There’s a new twist in the story of the Lovers of Modena, the pair of ancient skeletons who were fossilized holding hands. It turns out, they were both male.
When archaeologists originally discovered the fossilized pair in the mud of the Italian city of Modena in 2009, they speculated that they were lovers who died in embrace, “their faces staring into each other,” Donato Labate, the director of the archaeological excavation, said at the time. “I have been involved in many digs but I’ve never felt so moved.”
But researchers at the University of Bologna and the University of Modena have since tested the peptides in the tooth enamel of the 1,500-year-old skeletons and the results, published in the journal Nature this week, suggest that the one originally identified as female—perhaps because it wore a bronze ring on one finger—carried a protein only found in men and was therefore misclassified.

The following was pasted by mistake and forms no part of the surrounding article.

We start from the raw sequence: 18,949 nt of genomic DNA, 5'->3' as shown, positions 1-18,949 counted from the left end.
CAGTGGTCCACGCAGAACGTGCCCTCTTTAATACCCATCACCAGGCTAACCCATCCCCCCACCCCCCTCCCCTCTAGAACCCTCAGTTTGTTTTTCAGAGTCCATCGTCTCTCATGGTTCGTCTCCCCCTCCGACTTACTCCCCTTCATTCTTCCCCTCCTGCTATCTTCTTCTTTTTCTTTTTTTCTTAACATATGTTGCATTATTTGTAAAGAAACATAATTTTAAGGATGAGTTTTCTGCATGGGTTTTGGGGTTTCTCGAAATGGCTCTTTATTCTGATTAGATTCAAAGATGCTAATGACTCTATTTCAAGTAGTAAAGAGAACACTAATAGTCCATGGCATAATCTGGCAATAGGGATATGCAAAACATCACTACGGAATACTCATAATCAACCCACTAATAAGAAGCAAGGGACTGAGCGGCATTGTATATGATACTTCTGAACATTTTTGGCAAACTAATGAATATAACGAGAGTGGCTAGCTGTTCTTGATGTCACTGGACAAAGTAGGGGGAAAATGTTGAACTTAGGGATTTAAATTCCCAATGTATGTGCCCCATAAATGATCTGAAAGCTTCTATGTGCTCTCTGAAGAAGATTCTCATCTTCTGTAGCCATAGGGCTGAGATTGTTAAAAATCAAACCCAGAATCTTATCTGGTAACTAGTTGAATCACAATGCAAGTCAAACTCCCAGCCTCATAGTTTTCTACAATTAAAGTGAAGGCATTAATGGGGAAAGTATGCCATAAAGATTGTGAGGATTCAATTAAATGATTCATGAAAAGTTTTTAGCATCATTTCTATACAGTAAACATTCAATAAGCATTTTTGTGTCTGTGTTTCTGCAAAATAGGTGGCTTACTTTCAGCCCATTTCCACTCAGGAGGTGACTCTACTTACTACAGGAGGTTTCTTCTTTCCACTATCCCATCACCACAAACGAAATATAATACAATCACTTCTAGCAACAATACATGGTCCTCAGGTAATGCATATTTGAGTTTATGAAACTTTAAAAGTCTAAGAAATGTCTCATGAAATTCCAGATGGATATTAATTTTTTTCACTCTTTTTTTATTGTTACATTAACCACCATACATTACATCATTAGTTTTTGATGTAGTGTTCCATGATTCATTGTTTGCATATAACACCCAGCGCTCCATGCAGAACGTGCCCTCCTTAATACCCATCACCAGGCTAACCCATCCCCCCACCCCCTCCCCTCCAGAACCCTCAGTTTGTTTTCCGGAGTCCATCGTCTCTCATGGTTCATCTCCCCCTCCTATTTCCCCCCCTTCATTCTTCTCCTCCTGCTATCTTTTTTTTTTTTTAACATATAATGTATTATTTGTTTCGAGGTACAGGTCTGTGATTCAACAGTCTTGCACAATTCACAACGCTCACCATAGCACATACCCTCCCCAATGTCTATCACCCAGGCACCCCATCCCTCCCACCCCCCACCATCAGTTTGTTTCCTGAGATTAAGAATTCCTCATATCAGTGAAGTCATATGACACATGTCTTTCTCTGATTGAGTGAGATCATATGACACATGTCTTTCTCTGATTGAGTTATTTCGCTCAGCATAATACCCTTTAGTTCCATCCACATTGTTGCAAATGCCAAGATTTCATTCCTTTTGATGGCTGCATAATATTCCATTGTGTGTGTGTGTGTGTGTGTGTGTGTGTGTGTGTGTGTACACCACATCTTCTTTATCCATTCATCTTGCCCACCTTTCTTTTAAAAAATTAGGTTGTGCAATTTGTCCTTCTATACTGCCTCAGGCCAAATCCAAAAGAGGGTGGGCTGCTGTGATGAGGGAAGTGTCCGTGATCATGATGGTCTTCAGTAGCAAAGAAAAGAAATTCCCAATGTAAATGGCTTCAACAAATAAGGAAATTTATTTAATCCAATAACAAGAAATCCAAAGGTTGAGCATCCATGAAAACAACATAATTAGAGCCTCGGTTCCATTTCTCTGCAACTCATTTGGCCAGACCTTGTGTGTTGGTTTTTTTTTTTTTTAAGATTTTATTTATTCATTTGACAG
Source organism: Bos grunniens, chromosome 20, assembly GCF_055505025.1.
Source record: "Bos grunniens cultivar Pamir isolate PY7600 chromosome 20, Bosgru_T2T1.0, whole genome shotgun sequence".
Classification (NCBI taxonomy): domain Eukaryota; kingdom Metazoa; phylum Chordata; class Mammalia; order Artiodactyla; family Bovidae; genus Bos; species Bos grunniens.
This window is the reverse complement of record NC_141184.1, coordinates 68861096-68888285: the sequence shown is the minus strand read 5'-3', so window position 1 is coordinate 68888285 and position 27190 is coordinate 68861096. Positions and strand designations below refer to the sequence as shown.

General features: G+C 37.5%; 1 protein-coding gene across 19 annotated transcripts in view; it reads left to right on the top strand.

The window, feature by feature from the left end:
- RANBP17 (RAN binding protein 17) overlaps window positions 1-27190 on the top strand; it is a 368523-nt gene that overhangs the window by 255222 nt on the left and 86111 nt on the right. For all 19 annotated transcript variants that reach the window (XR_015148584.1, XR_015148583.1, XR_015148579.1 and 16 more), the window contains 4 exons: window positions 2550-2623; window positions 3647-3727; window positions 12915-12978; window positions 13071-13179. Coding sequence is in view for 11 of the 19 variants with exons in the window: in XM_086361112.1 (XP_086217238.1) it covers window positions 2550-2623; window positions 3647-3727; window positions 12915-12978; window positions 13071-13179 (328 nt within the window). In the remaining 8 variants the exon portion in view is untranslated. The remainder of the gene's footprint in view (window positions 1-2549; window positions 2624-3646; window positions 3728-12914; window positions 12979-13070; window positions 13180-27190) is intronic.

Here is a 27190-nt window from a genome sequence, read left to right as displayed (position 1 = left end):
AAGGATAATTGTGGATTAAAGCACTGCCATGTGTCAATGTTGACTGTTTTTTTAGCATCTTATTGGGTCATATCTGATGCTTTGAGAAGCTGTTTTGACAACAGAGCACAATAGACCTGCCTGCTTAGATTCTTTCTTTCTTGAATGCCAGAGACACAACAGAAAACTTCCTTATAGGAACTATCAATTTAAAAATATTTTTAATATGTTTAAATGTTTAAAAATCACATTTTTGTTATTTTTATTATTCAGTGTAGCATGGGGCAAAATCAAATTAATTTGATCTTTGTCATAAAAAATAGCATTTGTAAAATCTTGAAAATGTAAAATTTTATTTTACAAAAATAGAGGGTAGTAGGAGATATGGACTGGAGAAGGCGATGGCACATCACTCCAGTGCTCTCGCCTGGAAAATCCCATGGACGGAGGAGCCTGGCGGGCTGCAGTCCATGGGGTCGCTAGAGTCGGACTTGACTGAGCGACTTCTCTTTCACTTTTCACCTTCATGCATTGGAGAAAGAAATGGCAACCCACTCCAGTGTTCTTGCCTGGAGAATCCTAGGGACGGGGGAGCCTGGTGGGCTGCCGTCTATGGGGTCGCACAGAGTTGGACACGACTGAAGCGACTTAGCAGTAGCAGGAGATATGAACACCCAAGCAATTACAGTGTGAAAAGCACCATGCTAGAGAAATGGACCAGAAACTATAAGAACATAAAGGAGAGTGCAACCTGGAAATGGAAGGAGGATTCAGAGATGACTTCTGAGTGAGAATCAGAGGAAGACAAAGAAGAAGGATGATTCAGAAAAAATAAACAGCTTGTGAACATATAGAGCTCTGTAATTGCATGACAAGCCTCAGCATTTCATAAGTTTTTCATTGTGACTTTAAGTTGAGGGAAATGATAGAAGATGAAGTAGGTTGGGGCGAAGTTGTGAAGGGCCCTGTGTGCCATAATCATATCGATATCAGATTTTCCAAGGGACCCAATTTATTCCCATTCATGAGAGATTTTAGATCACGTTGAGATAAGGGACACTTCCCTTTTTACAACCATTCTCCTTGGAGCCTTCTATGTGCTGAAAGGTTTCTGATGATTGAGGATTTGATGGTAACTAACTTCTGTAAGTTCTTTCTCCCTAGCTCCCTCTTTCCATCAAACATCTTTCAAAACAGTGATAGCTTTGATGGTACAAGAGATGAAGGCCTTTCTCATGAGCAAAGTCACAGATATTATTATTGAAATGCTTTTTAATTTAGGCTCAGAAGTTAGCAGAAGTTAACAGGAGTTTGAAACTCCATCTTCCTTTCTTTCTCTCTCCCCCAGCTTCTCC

“They could be brothers, cousins, friends,” Giulia Di Rocco, one of the study’s authors, told CNN. “They could even be lovers. They are all equally likely, I think.”
There have been other tombs in the area where archaeologists have discovered hand-holding skeletons, including the 6,000-year-old so-called Lovers of Valdaro, in northern Italy. But in each of those cases the skeleton pairs comprised a male and a female.
Regardless of the nature of the relationship between the two people in life, the Modena skeletons offer “a unique representation of commitment between two men during the Italian Late Antiquity,” the new paper states. Federico Lugli, one of the authors, added in an interview with the ANSA news agency: “What might have been the bond between the two individuals in the burial in Modena remains a mystery for now.”
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